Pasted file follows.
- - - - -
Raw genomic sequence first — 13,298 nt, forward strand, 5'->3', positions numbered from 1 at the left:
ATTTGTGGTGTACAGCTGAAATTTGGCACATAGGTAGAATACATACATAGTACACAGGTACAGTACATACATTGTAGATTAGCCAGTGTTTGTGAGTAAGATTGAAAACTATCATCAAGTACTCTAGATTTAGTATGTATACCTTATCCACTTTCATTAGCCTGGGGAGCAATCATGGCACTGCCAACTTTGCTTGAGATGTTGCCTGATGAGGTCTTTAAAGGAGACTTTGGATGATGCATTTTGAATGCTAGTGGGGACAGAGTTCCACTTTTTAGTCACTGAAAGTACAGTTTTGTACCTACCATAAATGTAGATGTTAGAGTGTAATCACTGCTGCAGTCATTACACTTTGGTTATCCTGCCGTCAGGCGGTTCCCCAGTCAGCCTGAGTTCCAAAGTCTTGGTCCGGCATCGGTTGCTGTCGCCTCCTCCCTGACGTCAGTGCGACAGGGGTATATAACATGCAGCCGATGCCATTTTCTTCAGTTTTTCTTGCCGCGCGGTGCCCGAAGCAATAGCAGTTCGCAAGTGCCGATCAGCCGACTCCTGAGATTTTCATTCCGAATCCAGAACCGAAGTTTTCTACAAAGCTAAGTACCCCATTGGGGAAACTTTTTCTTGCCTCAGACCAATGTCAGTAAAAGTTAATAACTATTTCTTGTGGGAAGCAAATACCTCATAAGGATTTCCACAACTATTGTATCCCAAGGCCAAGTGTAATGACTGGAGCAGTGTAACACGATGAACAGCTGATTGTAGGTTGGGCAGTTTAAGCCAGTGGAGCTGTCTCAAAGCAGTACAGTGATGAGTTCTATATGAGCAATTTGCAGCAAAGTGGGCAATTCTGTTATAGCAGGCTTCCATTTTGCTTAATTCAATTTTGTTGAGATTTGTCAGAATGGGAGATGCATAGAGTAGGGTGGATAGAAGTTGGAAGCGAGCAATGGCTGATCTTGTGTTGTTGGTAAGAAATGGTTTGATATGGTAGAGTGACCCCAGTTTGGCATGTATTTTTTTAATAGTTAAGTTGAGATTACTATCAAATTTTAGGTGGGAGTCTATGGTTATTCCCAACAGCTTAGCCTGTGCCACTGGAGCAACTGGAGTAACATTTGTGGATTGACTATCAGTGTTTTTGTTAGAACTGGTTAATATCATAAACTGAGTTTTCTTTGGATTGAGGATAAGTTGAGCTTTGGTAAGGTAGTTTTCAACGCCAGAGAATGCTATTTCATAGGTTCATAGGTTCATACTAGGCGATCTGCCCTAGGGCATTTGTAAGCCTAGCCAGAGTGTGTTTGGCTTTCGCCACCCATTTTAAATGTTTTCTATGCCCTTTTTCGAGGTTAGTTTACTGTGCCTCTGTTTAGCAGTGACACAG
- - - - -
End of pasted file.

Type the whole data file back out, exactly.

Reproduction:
Raw genomic sequence first — 13,298 nt, forward strand, 5'->3', positions numbered from 1 at the left:
ATTTGTGGTGTACAGCTGAAATTTGGCACATAGGTAGAATACATACATAGTACACAGGTACAGTACATACATTGTAGATTAGCCAGTGTTTGTGAGTAAGATTGAAAACTATCATCAAGTACTCTAGATTTAGTATGTATACCTTATCCACTTTCATTAGCCTGGGGAGCAATCATGGCACTGCCAACTTTGCTTGAGATGTTGCCTGATGAGGTCTTTAAAGGAGACTTTGGATGATGCATTTTGAATGCTAGTGGGGACAGAGTTCCACTTTTTAGTCACTGAAAGTACAGTTTTGTACCTACCATAAATGTAGATGTTAGAGTGTAATCACTGCTGCAGTCATTACACTTTGGTTATCCTGCCGTCAGGCGGTTCCCCAGTCAGCCTGAGTTCCAAAGTCTTGGTCCGGCATCGGTTGCTGTCGCCTCCTCCCTGACGTCAGTGCGACAGGGGTATATAACATGCAGCCGATGCCATTTTCTTCAGTTTTTCTTGCCGCGCGGTGCCCGAAGCAATAGCAGTTCGCAAGTGCCGATCAGCCGACTCCTGAGATTTTCATTCCGAATCCAGAACCGAAGTTTTCTACAAAGCTAAGTACCCCATTGGGGAAACTTTTTCTTGCCTCAGACCAATGTCAGTAAAAGTTAATAACTATTTCTTGTGGGAAGCAAATACCTCATAAGGATTTCCACAACTATTGTATCCCAAGGCCAAGTGTAATGACTGGAGCAGTGTAACACGATGAACAGCTGATTGTAGGTTGGGCAGTTTAAGCCAGTGGAGCTGTCTCAAAGCAGTACAGTGATGAGTTCTATATGAGCAATTTGCAGCAAAGTGGGCAATTCTGTTATAGCAGGCTTCCATTTTGCTTAATTCAATTTTGTTGAGATTTGTCAGAATGGGAGATGCATAGAGTAGGGTGGATAGAAGTTGGAAGCGAGCAATGGCTGATCTTGTGTTGTTGGTAAGAAATGGTTTGATATGGTAGAGTGACCCCAGTTTGGCATGTATTTTTTTAATAGTTAAGTTGAGATTACTATCAAATTTTAGGTGGGAGTCTATGGTTATTCCCAACAGCTTAGCCTGTGCCACTGGAGCAACTGGAGTAACATTTGTGGATTGACTATCAGTGTTTTTGTTAGAACTGGTTAATATCATAAACTGAGTTTTCTTTGGATTGAGGATAAGTTGAGCTTTGGTAAGGTAGTTTTCAACGCCAGAGAATGCTATTTCATAGGTTCATAGGTTCATACTAGGCGATCTGCCCTAGGGCATTTGTAAGCCTAGCCAGAGTGTGTTTGGCTTTCGCCACCCATTTTAAATGTTTTCTATGCCCTTTTTCGAGGTTAGTTTACTGTGCCTCTGTTTAGCAGTGACACAG